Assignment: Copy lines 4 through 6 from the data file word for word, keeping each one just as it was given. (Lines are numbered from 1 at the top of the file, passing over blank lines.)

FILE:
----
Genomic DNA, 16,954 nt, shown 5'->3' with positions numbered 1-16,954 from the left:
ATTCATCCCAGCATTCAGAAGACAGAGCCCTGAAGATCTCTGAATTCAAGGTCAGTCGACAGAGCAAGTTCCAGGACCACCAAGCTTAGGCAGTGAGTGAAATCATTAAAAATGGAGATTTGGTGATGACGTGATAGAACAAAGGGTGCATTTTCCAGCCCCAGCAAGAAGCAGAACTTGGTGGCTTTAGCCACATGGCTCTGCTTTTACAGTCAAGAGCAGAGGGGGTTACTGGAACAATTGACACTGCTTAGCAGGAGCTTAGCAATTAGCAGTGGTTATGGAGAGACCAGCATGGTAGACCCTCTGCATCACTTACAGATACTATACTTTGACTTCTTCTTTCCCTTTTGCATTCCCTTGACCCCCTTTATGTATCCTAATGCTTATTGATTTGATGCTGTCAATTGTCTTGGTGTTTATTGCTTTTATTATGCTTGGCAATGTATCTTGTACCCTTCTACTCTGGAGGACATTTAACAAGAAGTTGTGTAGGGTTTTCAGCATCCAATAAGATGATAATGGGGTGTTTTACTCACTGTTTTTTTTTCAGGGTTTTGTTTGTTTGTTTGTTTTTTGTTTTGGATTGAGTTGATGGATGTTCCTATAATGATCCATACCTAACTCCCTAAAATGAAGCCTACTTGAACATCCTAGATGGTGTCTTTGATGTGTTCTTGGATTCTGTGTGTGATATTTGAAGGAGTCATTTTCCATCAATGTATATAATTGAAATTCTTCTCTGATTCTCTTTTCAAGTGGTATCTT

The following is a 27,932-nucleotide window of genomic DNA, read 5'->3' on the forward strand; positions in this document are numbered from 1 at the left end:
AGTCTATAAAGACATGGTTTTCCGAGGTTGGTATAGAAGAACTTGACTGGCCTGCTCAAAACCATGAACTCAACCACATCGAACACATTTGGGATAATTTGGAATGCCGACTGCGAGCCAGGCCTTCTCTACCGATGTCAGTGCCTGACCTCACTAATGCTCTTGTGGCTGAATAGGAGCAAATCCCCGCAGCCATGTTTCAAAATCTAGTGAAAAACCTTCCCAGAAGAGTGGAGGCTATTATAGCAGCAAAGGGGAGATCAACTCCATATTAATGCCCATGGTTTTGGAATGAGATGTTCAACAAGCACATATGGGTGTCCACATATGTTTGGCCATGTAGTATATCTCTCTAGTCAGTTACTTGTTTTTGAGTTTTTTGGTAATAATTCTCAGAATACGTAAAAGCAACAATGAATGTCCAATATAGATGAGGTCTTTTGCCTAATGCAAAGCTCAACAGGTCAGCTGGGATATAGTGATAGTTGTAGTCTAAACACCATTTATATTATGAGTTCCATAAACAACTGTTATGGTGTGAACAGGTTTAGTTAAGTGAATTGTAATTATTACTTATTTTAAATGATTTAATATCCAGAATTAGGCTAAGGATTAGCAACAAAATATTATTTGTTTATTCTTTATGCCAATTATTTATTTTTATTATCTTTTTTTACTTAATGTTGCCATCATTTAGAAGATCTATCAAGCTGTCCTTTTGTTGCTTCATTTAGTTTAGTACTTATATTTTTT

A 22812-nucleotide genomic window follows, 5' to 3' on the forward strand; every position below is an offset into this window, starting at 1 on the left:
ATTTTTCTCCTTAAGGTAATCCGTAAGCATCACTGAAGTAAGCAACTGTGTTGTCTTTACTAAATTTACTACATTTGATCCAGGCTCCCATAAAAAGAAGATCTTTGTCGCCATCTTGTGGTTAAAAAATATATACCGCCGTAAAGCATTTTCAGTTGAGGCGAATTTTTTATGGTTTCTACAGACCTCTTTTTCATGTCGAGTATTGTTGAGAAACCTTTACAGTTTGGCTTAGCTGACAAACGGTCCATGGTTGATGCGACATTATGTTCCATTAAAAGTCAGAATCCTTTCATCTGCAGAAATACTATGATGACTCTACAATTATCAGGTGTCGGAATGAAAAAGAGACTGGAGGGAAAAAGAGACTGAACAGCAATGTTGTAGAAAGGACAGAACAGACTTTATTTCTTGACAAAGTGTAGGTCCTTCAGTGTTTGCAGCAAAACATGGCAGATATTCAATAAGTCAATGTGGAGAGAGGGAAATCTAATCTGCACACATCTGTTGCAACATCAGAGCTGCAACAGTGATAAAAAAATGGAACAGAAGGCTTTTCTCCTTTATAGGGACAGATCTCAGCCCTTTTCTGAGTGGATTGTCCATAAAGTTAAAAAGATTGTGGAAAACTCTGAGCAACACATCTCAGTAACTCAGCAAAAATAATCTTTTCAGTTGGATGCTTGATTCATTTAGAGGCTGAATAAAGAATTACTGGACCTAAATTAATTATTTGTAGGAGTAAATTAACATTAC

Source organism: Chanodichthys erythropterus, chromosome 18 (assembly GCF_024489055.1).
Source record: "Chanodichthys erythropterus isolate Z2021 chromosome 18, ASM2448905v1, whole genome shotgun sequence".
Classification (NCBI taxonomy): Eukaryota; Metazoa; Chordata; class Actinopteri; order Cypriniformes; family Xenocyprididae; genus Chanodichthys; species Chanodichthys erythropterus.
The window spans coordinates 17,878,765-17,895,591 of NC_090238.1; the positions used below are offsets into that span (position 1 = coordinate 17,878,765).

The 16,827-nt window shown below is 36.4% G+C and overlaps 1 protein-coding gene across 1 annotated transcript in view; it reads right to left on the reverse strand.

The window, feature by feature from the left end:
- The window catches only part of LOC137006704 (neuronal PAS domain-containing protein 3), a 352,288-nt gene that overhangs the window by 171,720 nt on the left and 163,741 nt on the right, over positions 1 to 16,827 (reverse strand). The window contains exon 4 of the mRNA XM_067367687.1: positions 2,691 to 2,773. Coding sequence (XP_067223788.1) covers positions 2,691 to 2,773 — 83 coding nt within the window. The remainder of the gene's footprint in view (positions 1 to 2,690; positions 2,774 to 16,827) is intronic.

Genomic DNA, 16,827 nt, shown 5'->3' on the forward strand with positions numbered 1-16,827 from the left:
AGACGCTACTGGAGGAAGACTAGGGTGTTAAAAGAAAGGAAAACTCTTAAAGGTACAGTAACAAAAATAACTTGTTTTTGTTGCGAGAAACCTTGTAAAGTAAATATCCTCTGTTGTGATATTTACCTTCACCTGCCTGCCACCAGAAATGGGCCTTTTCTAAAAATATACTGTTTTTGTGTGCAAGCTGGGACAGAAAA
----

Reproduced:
AGTCTATAAAGACATGGTTTTCCGAGGTTGGTATAGAAGAACTTGACTGGCCTGCTCAAAACCATGAACTCAACCACATCGAACACATTTGGGATAATTTGGAATGCCGACTGCGAGCCAGGCCTTCTCTACCGATGTCAGTGCCTGACCTCACTAATGCTCTTGTGGCTGAATAGGAGCAAATCCCCGCAGCCATGTTTCAAAATCTAGTGAAAAACCTTCCCAGAAGAGTGGAGGCTATTATAGCAGCAAAGGGGAGATCAACTCCATATTAATGCCCATGGTTTTGGAATGAGATGTTCAACAAGCACATATGGGTGTCCACATATGTTTGGCCATGTAGTATATCTCTCTAGTCAGTTACTTGTTTTTGAGTTTTTTGGTAATAATTCTCAGAATACGTAAAAGCAACAATGAATGTCCAATATAGATGAGGTCTTTTGCCTAATGCAAAGCTCAACAGGTCAGCTGGGATATAGTGATAGTTGTAGTCTAAACACCATTTATATTATGAGTTCCATAAACAACTGTTATGGTGTGAACAGGTTTAGTTAAGTGAATTGTAATTATTACTTATTTTAAATGATTTAATATCCAGAATTAGGCTAAGGATTAGCAACAAAATATTATTTGTTTATTCTTTATGCCAATTATTTATTTTTATTATCTTTTTTTACTTAATGTTGCCATCATTTAGAAGATCTATCAAGCTGTCCTTTTGTTGCTTCATTTAGTTTAGTACTTATATTTTTT

A 22812-nucleotide genomic window follows, 5' to 3' on the forward strand; every position below is an offset into this window, starting at 1 on the left:
ATTTTTCTCCTTAAGGTAATCCGTAAGCATCACTGAAGTAAGCAACTGTGTTGTCTTTACTAAATTTACTACATTTGATCCAGGCTCCCATAAAAAGAAGATCTTTGTCGCCATCTTGTGGTTAAAAAATATATACCGCCGTAAAGCATTTTCAGTTGAGGCGAATTTTTTATGGTTTCTACAGACCTCTTTTTCATGTCGAGTATTGTTGAGAAACCTTTACAGTTTGGCTTAGCTGACAAACGGTCCATGGTTGATGCGACATTATGTTCCATTAAAAGTCAGAATCCTTTCATCTGCAGAAATACTATGATGACTCTACAATTATCAGGTGTCGGAATGAAAAAGAGACTGGAGGGAAAAAGAGACTGAACAGCAATGTTGTAGAAAGGACAGAACAGACTTTATTTCTTGACAAAGTGTAGGTCCTTCAGTGTTTGCAGCAAAACATGGCAGATATTCAATAAGTCAATGTGGAGAGAGGGAAATCTAATCTGCACACATCTGTTGCAACATCAGAGCTGCAACAGTGATAAAAAAATGGAACAGAAGGCTTTTCTCCTTTATAGGGACAGATCTCAGCCCTTTTCTGAGTGGATTGTCCATAAAGTTAAAAAGATTGTGGAAAACTCTGAGCAACACATCTCAGTAACTCAGCAAAAATAATCTTTTCAGTTGGATGCTTGATTCATTTAGAGGCTGAATAAAGAATTACTGGACCTAAATTAATTATTTGTAGGAGTAAATTAACATTAC